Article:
Yesoiday Hatorah Boys Academy

Name Yesoiday Hatorah Boys Academy
Ofsted Inspection Rating Requires improvement
Inspection Date 09 July 2019
Address Sedgley Park Road, Prestwich, Manchester, Lancashire, M25 0JW
Phone Number 01617736364
Type Academy
Age Range 3-11
Religious Character Jewish
Gender Boys
Number of Pupils 907 (47% boys 53% girls)
Number of Pupils per Teacher 28.2
Academy Sponsor Yesoiday Hatorah Multi Academy Trust, Manchester
Local Authority Bury
Percentage Free School Meals 0.2%
Percentage English is Not First Language 4.5%
Catchment Area Information Available Yes, our catchment area data is FREE

Information about this school

Yesoiday Hatorah School is considerably larger than the average-sized primary school. The school serves a growing Jewish community in Salford and Bury local authorities. Pupils are predominantly White British, and all have an Orthodox Jewish background. The proportion of pupils who speak English as an additional language is small. The school operates a policy of segregation by sex for the teaching of pupils in every year group, including the early years. The policy causes the following detriment to pupils. The policy inhibits the opportunities for pupils to socialise and work together in mixed-sex groups. The policy constitutes direct discrimination contrary to the Equality Act 2010. The number of disadvantaged pupils attending the school is very small. The proportion of pupils with SEND is above average. The proportion of pupils with an education, health and care plan is below average. The school uses no alternative provision.

Summary of key findings for parents and pupils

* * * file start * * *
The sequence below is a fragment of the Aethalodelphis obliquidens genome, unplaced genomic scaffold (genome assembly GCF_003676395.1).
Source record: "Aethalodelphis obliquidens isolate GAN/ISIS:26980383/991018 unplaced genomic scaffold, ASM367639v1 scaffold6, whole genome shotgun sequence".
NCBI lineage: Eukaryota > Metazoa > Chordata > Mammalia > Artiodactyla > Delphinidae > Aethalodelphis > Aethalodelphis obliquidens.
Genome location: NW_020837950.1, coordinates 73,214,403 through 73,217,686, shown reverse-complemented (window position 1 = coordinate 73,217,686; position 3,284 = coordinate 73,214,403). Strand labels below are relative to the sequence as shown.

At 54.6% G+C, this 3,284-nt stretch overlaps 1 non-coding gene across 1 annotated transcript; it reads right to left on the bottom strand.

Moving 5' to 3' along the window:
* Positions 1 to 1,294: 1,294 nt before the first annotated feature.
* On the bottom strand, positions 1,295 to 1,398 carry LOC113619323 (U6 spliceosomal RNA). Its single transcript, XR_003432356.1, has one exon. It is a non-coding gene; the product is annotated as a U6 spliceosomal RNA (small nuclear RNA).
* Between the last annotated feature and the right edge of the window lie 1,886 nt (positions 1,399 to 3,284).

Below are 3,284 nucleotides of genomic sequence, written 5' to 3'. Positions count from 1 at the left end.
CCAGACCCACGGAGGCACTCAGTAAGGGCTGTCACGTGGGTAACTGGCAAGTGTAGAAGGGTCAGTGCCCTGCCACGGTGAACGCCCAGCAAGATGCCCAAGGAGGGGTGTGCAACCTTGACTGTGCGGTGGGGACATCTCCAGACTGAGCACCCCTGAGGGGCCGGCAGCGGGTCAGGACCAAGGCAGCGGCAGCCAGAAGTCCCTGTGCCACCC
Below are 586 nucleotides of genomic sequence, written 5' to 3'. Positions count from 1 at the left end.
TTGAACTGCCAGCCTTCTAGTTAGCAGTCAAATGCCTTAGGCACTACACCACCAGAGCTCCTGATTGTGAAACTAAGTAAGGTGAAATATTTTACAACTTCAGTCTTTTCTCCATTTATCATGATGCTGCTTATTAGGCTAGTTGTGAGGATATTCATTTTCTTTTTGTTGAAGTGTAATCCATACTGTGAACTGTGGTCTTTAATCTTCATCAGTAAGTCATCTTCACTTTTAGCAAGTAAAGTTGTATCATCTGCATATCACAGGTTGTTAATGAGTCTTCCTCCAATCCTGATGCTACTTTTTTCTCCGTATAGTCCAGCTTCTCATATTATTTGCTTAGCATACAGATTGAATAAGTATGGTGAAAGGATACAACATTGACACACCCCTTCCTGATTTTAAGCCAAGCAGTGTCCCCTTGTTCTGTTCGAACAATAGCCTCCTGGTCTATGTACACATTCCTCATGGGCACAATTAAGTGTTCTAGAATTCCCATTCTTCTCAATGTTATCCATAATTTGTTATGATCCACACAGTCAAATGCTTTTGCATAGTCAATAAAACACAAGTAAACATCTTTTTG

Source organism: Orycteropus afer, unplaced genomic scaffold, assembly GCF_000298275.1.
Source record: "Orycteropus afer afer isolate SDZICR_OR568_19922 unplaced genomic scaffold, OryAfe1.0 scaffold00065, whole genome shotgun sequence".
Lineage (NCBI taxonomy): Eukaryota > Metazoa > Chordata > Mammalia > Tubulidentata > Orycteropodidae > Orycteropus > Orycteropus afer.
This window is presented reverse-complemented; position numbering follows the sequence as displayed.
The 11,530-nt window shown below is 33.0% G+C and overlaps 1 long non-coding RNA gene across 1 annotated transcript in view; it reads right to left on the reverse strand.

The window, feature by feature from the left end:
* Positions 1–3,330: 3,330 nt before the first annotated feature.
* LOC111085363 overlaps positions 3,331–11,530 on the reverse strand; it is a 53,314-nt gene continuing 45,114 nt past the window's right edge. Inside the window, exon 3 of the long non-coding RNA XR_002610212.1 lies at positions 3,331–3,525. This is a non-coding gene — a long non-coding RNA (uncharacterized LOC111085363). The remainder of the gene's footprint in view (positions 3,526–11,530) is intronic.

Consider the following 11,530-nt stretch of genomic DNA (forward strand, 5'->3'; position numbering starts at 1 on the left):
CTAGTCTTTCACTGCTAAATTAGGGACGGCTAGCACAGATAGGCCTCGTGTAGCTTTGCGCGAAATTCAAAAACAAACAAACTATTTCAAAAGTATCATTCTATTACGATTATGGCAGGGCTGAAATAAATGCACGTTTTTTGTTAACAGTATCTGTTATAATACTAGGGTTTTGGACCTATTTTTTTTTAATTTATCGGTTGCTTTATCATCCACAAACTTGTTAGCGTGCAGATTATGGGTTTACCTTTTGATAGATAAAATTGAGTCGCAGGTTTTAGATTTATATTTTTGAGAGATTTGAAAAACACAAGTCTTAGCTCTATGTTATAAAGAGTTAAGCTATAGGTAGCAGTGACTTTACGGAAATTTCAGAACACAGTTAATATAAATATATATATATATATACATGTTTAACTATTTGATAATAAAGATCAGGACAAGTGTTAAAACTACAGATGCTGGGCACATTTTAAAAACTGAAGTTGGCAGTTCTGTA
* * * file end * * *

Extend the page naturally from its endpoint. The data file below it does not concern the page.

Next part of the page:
This is a school that requires improvement This school is organised so that pupils are, from the outset, segregated by sex for their education. This is unlawful and contrary to the Equality Act 2010. Boys and girls have a limited number of opportunities where they can mix if they choose to do so. These opportunities are not actively promoted by leaders. As a result, there is limited socialisation between boys and girls, beyond that which is impromptu, to prepare them for life in modern British society. Provision in the early years is good. Nevertheless, teaching is not precise enough to close the gaps in children’s knowledge in Reception. The school’s processes to reorganise and register as two separate single sex schools and therefore comply with the law are complete. Implementation is imminent. Nevertheless, leaders allowed unlawful segregation to continue during this planned structural change. Consequently, leadership and management require improvement. Teaching is good. On occasions some teachers do not make effective use of teaching assistants to support pupils’ learning. There is some variability in teachers’ expectations of the quality of presentation of pupils’ work. The school has the following strengths Leaders and staff are passionate about promoting high-quality education. They care deeply for the welfare of their pupils. Parents and carers overwhelmingly support the school. The school’s curriculum is rich and inclusive for all pupils. Careful planning ensures that the Kodesh and Chol elements enrich pupils’ learning well. The school gives pupils many worthwhile opportunities to expand their experience of the world and build their life skills. Pupils, including those with special educational needs and/or disabilities (SEND), make at least good progress. They attain well, particularly in writing and mathematics. Teachers have secure knowledge of the subjects that they teach. The teaching of phonics is especially strong. Improvements to the teaching of mathematics are having a very positive impact. Pupils feel safe in the school. They have impeccable conduct and excellent rates of attendance.